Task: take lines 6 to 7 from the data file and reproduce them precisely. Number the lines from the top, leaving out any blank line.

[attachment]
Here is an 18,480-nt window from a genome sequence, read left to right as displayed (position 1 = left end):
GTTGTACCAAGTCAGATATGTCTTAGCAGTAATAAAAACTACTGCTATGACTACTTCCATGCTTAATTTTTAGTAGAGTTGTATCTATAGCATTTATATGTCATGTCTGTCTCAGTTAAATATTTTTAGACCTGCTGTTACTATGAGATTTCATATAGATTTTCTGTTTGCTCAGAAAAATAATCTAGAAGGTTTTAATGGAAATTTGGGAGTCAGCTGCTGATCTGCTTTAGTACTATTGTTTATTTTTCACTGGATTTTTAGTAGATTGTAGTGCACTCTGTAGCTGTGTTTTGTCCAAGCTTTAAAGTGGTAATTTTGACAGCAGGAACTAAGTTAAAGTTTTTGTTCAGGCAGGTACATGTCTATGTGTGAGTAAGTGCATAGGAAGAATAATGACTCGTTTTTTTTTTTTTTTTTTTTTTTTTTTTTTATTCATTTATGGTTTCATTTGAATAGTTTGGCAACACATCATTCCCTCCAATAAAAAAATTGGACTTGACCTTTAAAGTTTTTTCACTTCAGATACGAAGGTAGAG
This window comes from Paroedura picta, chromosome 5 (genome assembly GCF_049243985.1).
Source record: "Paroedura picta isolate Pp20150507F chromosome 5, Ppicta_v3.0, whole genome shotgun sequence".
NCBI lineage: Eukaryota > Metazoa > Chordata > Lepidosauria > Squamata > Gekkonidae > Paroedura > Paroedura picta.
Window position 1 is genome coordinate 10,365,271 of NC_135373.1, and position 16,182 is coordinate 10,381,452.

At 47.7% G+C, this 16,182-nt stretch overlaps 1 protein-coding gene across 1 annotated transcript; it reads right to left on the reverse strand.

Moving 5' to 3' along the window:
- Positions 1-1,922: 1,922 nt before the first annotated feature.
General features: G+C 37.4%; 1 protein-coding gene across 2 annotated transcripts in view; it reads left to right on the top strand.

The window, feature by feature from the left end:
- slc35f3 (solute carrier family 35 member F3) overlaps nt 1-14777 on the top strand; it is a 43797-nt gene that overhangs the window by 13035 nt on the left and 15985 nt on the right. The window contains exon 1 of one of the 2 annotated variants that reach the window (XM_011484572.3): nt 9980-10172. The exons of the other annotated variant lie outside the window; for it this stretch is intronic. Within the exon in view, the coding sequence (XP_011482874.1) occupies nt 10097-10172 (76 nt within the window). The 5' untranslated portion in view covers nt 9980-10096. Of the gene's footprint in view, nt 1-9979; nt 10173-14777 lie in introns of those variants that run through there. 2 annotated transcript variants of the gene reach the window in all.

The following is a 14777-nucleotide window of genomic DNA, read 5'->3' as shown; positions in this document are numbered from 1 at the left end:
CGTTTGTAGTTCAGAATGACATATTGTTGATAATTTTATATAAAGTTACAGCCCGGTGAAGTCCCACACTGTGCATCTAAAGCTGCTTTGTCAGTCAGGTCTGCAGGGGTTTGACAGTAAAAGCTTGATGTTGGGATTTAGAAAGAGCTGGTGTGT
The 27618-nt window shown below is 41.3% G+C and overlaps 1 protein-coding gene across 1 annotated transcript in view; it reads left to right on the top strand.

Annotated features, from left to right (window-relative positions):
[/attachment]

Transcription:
Window position 1 is genome coordinate 10,365,271 of NC_135373.1, and position 16,182 is coordinate 10,381,452.

At 47.7% G+C, this 16,182-nt stretch overlaps 1 protein-coding gene across 1 annotated transcript; it reads right to left on the reverse strand.